For these reasons, and also because of the cunning manner in which that not altogether satisfactory material bamboo is used for the chassis, for the main planes, and for the rudder the following, detailed description which we are able to give will doubtless receive a hearty welcome from all readers. Accompanying this description we are able to give a sheet of drawings of the type which we have already made peculiarly our own in this connection, besides another line drawing which comprises a front elevation of the complete machine and sundry photos that clearly demonstrate the nature of the framework as well as the manner in which the motor is carried upon it. The special drawing referred to has all the principal dimensions marked thereon, and as usual this comprises side elevation and plan. In addition to the photographs published herewith we would also remind the reader that four other views appeared in the last issue of FLIGHT, showing the machine in the air, being transported by motor car, and in respect to its important details.

The Chassis.

  A main frame of girder construction is formed by three stout bamboos which are about 2 ins. in diameter at the thickest places, and are arranged two on a lower level with the other centrally above them. Inter-connecting them together are steel struts of oval section, and this main frame is approximately 16 ft. 5 in. from the point of intersection at the rear, up to the extreme front which carries the main planes on the higher level and the two small wheels on the lower level.
  A practice is made in this machine of smoothing down all the bamboo knots, presumably to reduce their resistance, and of binding the bamboos between the knots so as to prevent splitting. All diagonal wires are, moreover, provided with neat little tighteners, none of which are more than an inch long. Our illustrations very clearly show the precise shape of the triangular girder frame, to which we have just referred, and also indicate the position and nature of the seat that accommodates the operator. This seat merely consists of a piece of canvas stretched across between the two lower main bamboos, the operator thus being placed quite low down in the chassis, and just aft of the two supporting bicycle wheels. Other features of the main frame are the provision of a special universal joint which carries the tail, and of a special vertical member fixed some three feet from the rear end, which not only serves to carry the wires which operate the elevator portion of the tail, but which has a runner formed at its foot to act in conjunction with the two wheels when the machine is resting on the ground. It will be observed that this runner is all that is required, inasmuch that as soon as the monoplane gets going the tail end lifts free of the ground before the fore portion rises.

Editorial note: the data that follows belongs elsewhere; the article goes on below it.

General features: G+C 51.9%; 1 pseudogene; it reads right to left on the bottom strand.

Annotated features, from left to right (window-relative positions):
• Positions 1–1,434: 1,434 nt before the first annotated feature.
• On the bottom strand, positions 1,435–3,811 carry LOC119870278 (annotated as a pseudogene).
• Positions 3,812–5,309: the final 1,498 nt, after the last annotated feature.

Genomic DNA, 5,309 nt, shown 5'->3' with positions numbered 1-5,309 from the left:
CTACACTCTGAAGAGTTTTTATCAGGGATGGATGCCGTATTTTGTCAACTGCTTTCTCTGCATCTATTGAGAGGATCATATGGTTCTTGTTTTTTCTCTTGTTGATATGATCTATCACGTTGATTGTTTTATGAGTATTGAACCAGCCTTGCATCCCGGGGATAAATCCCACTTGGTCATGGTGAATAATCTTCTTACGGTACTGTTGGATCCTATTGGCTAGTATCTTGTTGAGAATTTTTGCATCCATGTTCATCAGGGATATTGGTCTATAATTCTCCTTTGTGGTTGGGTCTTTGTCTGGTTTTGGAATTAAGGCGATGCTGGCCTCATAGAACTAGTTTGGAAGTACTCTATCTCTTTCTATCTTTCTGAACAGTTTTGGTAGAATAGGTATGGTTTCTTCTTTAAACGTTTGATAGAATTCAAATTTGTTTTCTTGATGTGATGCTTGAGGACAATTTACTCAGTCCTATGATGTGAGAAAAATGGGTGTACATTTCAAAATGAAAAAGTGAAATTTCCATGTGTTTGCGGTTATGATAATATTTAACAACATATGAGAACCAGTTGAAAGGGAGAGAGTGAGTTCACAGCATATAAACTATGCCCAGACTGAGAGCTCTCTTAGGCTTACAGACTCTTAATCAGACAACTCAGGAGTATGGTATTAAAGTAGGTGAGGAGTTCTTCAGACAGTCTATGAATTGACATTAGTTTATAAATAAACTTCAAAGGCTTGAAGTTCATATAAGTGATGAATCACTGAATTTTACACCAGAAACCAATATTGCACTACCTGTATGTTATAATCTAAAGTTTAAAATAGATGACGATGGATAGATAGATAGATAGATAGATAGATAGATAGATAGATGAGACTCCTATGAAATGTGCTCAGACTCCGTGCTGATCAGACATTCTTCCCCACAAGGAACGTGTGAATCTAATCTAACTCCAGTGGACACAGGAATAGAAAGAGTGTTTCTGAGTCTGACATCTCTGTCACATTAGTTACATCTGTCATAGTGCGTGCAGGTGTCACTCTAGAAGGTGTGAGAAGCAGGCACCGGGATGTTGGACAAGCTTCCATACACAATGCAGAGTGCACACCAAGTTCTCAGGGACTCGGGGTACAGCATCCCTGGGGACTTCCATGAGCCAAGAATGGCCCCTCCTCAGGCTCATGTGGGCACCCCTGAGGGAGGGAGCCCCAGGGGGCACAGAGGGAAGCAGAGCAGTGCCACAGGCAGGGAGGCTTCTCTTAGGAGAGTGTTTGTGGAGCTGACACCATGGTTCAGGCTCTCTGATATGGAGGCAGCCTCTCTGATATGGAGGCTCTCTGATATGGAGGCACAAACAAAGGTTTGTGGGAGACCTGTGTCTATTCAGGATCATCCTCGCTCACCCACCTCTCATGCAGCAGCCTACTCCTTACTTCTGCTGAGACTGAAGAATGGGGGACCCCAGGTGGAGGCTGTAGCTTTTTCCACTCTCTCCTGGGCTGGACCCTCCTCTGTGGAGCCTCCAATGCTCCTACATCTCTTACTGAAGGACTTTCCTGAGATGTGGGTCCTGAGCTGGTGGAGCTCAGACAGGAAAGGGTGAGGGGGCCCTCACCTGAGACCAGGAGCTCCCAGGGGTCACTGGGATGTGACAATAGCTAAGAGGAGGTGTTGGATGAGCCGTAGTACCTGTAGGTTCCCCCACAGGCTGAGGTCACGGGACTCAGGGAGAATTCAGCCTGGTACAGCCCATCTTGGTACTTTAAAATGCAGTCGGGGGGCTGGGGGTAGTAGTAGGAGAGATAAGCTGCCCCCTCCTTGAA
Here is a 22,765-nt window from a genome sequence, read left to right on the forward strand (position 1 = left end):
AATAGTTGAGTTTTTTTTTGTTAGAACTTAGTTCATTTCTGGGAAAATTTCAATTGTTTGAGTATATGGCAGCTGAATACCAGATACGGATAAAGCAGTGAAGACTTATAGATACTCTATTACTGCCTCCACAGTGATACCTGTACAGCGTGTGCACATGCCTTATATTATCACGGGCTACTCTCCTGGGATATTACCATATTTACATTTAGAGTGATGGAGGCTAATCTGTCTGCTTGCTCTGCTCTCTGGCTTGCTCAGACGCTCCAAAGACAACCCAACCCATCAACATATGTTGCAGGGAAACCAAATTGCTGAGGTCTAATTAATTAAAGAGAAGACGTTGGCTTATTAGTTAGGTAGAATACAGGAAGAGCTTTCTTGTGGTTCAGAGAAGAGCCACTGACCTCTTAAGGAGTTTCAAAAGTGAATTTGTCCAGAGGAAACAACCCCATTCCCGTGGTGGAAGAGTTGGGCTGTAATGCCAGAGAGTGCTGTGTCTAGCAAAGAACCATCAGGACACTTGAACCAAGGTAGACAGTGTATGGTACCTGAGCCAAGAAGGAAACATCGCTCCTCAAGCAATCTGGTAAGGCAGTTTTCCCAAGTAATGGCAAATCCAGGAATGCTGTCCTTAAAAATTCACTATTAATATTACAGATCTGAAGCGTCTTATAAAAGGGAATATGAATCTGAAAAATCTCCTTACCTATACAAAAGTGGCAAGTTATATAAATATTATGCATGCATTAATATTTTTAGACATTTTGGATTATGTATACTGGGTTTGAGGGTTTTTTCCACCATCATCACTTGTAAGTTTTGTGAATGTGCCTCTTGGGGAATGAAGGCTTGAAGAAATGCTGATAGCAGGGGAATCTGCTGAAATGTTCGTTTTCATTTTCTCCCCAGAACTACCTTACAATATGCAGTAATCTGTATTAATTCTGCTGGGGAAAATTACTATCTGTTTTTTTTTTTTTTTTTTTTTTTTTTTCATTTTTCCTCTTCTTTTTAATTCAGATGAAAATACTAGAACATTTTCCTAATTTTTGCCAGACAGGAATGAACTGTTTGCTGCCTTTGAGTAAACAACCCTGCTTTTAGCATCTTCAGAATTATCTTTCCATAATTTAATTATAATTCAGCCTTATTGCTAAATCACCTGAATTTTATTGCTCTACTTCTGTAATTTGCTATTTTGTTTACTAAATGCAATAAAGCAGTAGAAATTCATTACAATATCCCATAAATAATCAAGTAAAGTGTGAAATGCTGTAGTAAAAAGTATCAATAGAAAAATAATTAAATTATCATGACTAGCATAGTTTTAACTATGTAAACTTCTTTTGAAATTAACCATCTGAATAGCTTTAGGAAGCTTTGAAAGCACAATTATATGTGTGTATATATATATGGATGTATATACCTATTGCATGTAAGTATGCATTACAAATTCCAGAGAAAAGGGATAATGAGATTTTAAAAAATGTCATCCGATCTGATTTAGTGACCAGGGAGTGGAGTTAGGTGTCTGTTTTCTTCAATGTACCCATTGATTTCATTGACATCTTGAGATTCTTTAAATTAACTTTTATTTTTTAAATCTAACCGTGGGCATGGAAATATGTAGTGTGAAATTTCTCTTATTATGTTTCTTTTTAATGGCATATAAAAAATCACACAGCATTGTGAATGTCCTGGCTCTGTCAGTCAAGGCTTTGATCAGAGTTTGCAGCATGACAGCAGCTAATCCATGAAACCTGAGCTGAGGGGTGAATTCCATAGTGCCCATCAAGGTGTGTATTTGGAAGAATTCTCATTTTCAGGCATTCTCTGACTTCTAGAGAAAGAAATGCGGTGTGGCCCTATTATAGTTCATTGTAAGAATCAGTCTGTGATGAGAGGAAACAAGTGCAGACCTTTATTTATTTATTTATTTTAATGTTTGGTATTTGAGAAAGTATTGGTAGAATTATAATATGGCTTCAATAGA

A further important characteristic of the girder is that it is divided in the neighbourhood of the rear of the main planes, so that it can be taken apart without difficulty. Brass sockets are fitted for this purpose.

The Main Planes.

  Two main transverse spars constitute the principal members of the two main planes, which are set at a dihedral angle to one another, in accordance with M. Santos Dumont's well-known beliefs on this subject. These spars are of ash, but are not of an even section throughout their entire length, being heaviest a few feet away from the dihedral angle, where they are about 2 ins. wide by about 1 1/8 ins. deep and tapering down to a bare inch in depth, though still retaining a width of a couple of inches where they are joined to the central bamboo. The front spar lies some 9 ins. behind the leading edge of the frame, while the rear one is about 12 ins. forward of the trailing edge, and the planes are otherwise built up with bamboo ribs fixed beneath the two main spars while the surfacing is double and is formed of silk.
  A further feature of the construction of the planes is the employment of light bamboo corner-stays which save the employment of any heavy end-rib, and are thus well worth noting on the part of every designer. In shape, the planes are so formed that the angle of greatest incidence is at the centre, diminishing slightly towards the outer extremities, while the greatest camber is not as near the leading edge as usual, being barely in front of the centre.